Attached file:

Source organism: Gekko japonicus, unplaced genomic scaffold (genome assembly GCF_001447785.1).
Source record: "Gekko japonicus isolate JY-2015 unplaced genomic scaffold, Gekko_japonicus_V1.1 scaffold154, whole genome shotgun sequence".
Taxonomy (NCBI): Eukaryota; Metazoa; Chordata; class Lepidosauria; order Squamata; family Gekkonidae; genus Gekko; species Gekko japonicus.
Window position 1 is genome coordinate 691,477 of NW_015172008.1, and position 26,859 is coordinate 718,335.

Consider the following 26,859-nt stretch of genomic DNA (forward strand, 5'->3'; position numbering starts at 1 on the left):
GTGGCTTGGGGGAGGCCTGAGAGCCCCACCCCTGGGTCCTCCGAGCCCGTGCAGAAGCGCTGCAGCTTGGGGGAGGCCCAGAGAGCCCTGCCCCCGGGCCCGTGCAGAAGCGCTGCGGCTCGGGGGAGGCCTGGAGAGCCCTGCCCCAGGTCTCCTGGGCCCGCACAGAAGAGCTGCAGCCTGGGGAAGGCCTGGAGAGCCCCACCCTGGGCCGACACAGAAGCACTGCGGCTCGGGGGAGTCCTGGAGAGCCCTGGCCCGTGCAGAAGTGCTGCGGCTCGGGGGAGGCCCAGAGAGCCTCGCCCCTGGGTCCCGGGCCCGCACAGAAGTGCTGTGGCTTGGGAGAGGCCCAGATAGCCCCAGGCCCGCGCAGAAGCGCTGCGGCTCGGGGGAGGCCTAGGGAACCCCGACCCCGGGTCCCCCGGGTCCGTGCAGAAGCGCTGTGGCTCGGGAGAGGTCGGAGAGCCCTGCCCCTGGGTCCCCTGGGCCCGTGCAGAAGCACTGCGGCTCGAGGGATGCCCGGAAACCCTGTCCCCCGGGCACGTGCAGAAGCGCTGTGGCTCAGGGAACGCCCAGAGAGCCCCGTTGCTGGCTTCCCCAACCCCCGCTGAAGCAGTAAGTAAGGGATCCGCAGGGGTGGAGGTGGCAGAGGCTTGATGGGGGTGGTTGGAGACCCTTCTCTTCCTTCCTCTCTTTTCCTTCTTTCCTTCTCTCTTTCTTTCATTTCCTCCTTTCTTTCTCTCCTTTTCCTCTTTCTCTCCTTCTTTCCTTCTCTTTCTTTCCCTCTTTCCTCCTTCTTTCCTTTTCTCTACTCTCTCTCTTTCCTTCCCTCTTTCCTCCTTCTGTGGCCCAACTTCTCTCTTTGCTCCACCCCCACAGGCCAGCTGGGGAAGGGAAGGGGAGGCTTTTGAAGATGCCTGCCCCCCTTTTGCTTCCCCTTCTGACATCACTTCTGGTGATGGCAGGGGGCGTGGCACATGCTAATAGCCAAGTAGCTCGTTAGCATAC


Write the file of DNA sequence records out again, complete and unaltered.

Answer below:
Source organism: Gekko japonicus, unplaced genomic scaffold (genome assembly GCF_001447785.1).
Source record: "Gekko japonicus isolate JY-2015 unplaced genomic scaffold, Gekko_japonicus_V1.1 scaffold154, whole genome shotgun sequence".
Taxonomy (NCBI): Eukaryota; Metazoa; Chordata; class Lepidosauria; order Squamata; family Gekkonidae; genus Gekko; species Gekko japonicus.
Window position 1 is genome coordinate 691,477 of NW_015172008.1, and position 26,859 is coordinate 718,335.

Consider the following 26,859-nt stretch of genomic DNA (forward strand, 5'->3'; position numbering starts at 1 on the left):
GTGGCTTGGGGGAGGCCTGAGAGCCCCACCCCTGGGTCCTCCGAGCCCGTGCAGAAGCGCTGCAGCTTGGGGGAGGCCCAGAGAGCCCTGCCCCCGGGCCCGTGCAGAAGCGCTGCGGCTCGGGGGAGGCCTGGAGAGCCCTGCCCCAGGTCTCCTGGGCCCGCACAGAAGAGCTGCAGCCTGGGGAAGGCCTGGAGAGCCCCACCCTGGGCCGACACAGAAGCACTGCGGCTCGGGGGAGTCCTGGAGAGCCCTGGCCCGTGCAGAAGTGCTGCGGCTCGGGGGAGGCCCAGAGAGCCTCGCCCCTGGGTCCCGGGCCCGCACAGAAGTGCTGTGGCTTGGGAGAGGCCCAGATAGCCCCAGGCCCGCGCAGAAGCGCTGCGGCTCGGGGGAGGCCTAGGGAACCCCGACCCCGGGTCCCCCGGGTCCGTGCAGAAGCGCTGTGGCTCGGGAGAGGTCGGAGAGCCCTGCCCCTGGGTCCCCTGGGCCCGTGCAGAAGCACTGCGGCTCGAGGGATGCCCGGAAACCCTGTCCCCCGGGCACGTGCAGAAGCGCTGTGGCTCAGGGAACGCCCAGAGAGCCCCGTTGCTGGCTTCCCCAACCCCCGCTGAAGCAGTAAGTAAGGGATCCGCAGGGGTGGAGGTGGCAGAGGCTTGATGGGGGTGGTTGGAGACCCTTCTCTTCCTTCCTCTCTTTTCCTTCTTTCCTTCTCTCTTTCTTTCATTTCCTCCTTTCTTTCTCTCCTTTTCCTCTTTCTCTCCTTCTTTCCTTCTCTTTCTTTCCCTCTTTCCTCCTTCTTTCCTTTTCTCTACTCTCTCTCTTTCCTTCCCTCTTTCCTCCTTCTGTGGCCCAACTTCTCTCTTTGCTCCACCCCCACAGGCCAGCTGGGGAAGGGAAGGGGAGGCTTTTGAAGATGCCTGCCCCCCTTTTGCTTCCCCTTCTGACATCACTTCTGGTGATGGCAGGGGGCGTGGCACATGCTAATAGCCAAGTAGCTCGTTAGCATAC